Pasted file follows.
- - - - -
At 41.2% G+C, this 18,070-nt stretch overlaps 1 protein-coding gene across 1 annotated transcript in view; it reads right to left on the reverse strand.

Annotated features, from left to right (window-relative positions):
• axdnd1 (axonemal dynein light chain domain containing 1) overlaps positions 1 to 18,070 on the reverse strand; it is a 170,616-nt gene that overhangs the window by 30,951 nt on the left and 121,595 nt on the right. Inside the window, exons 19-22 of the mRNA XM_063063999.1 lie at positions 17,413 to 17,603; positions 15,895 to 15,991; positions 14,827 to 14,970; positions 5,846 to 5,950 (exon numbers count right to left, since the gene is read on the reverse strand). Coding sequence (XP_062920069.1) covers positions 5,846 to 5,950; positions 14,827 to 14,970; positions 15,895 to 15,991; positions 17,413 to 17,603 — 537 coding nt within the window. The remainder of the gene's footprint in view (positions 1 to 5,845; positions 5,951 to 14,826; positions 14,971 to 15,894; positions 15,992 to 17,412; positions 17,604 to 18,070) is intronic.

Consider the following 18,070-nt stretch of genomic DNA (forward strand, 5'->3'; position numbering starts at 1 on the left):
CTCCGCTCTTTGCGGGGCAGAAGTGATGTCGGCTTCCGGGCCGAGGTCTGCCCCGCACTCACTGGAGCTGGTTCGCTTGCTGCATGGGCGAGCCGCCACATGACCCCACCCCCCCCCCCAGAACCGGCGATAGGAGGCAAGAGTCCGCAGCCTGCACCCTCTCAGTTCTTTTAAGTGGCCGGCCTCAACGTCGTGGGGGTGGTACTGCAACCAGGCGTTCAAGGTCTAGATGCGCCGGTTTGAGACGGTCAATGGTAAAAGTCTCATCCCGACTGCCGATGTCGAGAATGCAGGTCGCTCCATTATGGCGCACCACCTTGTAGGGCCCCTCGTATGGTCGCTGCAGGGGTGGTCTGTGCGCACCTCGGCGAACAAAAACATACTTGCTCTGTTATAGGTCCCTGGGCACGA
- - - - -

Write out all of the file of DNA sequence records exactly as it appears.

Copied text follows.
At 41.2% G+C, this 18,070-nt stretch overlaps 1 protein-coding gene across 1 annotated transcript in view; it reads right to left on the reverse strand.

Annotated features, from left to right (window-relative positions):
• axdnd1 (axonemal dynein light chain domain containing 1) overlaps positions 1 to 18,070 on the reverse strand; it is a 170,616-nt gene that overhangs the window by 30,951 nt on the left and 121,595 nt on the right. Inside the window, exons 19-22 of the mRNA XM_063063999.1 lie at positions 17,413 to 17,603; positions 15,895 to 15,991; positions 14,827 to 14,970; positions 5,846 to 5,950 (exon numbers count right to left, since the gene is read on the reverse strand). Coding sequence (XP_062920069.1) covers positions 5,846 to 5,950; positions 14,827 to 14,970; positions 15,895 to 15,991; positions 17,413 to 17,603 — 537 coding nt within the window. The remainder of the gene's footprint in view (positions 1 to 5,845; positions 5,951 to 14,826; positions 14,971 to 15,894; positions 15,992 to 17,412; positions 17,604 to 18,070) is intronic.

Consider the following 18,070-nt stretch of genomic DNA (forward strand, 5'->3'; position numbering starts at 1 on the left):
CTCCGCTCTTTGCGGGGCAGAAGTGATGTCGGCTTCCGGGCCGAGGTCTGCCCCGCACTCACTGGAGCTGGTTCGCTTGCTGCATGGGCGAGCCGCCACATGACCCCACCCCCCCCCCCAGAACCGGCGATAGGAGGCAAGAGTCCGCAGCCTGCACCCTCTCAGTTCTTTTAAGTGGCCGGCCTCAACGTCGTGGGGGTGGTACTGCAACCAGGCGTTCAAGGTCTAGATGCGCCGGTTTGAGACGGTCAATGGTAAAAGTCTCATCCCGACTGCCGATGTCGAGAATGCAGGTCGCTCCATTATGGCGCACCACCTTGTAGGGCCCCTCGTATGGTCGCTGCAGGGGTGGTCTGTGCGCACCTCGGCGAACAAAAACATACTTGCTCTGTTATAGGTCCCTGGGCACGA